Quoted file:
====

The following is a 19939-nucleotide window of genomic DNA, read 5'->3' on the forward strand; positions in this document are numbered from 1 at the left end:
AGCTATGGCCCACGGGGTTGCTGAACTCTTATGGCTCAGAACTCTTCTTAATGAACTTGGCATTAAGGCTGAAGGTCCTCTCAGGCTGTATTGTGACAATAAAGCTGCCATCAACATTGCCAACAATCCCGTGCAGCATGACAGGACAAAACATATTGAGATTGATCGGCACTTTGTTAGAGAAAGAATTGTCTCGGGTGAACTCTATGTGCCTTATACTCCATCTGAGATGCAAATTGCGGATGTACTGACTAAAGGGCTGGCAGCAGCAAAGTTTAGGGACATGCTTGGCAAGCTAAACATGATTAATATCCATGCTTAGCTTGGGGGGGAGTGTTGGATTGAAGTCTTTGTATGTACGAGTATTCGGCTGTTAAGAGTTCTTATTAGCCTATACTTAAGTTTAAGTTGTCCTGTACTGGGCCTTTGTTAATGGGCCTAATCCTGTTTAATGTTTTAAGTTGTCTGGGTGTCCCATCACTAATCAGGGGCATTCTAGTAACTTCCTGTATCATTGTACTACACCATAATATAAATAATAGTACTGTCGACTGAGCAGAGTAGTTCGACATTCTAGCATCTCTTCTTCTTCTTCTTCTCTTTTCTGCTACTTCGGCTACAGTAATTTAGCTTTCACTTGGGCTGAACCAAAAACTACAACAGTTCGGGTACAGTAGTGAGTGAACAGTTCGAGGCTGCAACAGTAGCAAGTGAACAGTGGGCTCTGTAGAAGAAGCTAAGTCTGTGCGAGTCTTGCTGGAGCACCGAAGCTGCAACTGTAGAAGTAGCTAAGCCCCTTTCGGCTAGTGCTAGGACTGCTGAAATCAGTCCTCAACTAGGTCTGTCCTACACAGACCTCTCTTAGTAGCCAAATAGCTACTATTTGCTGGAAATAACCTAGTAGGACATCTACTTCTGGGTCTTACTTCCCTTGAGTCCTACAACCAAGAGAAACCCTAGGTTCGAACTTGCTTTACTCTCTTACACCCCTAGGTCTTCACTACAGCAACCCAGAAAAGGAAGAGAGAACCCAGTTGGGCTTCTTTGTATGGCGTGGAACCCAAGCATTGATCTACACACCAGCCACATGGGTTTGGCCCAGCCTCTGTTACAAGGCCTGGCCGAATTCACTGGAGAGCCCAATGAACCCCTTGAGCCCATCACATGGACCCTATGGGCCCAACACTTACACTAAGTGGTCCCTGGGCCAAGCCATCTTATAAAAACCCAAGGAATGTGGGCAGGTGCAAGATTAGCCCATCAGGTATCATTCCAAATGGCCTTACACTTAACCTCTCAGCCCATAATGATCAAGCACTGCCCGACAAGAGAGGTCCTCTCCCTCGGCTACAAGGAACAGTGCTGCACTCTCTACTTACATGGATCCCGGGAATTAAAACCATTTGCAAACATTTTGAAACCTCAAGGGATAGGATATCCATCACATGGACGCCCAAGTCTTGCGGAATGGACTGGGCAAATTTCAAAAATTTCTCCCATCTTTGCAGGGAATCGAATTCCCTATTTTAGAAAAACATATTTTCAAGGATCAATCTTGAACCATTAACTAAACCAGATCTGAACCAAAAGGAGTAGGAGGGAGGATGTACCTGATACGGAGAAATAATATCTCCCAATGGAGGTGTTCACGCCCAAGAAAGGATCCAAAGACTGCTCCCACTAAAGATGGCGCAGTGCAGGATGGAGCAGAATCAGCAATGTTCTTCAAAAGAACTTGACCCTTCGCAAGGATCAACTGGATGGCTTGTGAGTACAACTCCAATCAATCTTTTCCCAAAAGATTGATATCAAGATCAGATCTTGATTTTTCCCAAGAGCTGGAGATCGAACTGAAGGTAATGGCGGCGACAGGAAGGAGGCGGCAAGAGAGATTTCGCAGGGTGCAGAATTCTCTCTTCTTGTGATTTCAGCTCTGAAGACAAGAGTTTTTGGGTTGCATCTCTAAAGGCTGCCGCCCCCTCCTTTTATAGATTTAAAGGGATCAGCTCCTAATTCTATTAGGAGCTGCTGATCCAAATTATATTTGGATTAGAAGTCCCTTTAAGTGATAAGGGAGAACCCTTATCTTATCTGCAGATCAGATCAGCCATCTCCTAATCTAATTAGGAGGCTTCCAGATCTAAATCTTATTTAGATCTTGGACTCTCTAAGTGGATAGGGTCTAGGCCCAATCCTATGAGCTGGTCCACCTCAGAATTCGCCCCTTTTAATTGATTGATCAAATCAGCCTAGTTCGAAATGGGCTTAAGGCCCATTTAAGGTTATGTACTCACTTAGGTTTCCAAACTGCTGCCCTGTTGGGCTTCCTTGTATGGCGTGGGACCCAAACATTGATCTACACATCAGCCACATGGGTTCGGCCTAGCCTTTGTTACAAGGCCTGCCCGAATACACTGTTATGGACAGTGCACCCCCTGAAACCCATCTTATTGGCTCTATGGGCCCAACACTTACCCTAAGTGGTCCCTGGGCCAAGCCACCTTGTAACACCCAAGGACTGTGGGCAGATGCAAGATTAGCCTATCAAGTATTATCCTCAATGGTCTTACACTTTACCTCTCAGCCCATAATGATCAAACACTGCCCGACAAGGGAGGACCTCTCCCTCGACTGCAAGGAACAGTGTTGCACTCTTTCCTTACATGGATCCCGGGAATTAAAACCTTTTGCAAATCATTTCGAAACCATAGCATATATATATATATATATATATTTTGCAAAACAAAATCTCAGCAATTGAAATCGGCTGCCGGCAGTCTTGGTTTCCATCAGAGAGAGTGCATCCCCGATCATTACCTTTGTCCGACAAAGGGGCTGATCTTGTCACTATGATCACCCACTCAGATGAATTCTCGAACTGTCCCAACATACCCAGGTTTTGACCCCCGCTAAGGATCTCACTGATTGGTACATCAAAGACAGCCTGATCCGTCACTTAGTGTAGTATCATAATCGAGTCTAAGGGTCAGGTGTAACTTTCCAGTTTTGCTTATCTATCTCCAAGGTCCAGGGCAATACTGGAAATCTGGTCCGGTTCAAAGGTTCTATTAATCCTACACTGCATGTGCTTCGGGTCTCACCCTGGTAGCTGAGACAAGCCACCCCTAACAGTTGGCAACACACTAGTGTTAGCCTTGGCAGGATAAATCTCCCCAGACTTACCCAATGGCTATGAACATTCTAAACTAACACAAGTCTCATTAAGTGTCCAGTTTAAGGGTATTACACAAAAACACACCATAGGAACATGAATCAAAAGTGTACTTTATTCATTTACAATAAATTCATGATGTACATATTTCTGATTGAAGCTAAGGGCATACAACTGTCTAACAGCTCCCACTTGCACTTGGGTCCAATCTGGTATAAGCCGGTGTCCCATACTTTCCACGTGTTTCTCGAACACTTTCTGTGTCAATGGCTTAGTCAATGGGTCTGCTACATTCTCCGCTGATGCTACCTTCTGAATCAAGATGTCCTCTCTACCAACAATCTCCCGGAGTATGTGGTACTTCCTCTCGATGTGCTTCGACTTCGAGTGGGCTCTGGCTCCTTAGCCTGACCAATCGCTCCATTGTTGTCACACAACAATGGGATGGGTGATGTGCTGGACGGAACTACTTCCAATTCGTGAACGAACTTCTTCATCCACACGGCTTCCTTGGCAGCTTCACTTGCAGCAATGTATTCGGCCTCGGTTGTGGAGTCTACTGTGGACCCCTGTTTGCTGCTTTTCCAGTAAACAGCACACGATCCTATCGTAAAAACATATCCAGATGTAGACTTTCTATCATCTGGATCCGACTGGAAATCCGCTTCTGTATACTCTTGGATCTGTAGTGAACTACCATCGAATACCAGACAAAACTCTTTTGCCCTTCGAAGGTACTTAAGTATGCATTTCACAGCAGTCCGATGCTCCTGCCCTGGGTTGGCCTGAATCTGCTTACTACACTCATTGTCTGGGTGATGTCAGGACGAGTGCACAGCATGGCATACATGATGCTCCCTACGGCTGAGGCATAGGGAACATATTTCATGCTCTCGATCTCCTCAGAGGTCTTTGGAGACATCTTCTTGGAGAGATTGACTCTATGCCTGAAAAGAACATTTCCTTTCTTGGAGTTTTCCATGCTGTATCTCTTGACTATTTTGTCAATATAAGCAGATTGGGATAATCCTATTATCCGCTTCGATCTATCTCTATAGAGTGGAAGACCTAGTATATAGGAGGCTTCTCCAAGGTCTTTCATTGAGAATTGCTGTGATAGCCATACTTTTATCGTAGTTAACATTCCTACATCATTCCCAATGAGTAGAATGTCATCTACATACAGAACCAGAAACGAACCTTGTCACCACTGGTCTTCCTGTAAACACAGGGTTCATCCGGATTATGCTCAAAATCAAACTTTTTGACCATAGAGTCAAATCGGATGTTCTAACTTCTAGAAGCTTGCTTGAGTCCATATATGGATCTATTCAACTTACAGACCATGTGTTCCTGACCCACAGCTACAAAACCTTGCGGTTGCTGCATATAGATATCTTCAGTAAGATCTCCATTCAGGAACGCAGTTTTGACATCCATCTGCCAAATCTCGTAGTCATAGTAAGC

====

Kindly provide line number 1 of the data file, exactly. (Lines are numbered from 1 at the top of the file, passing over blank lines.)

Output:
The following is a 19939-nucleotide window of genomic DNA, read 5'->3' on the forward strand; positions in this document are numbered from 1 at the left end: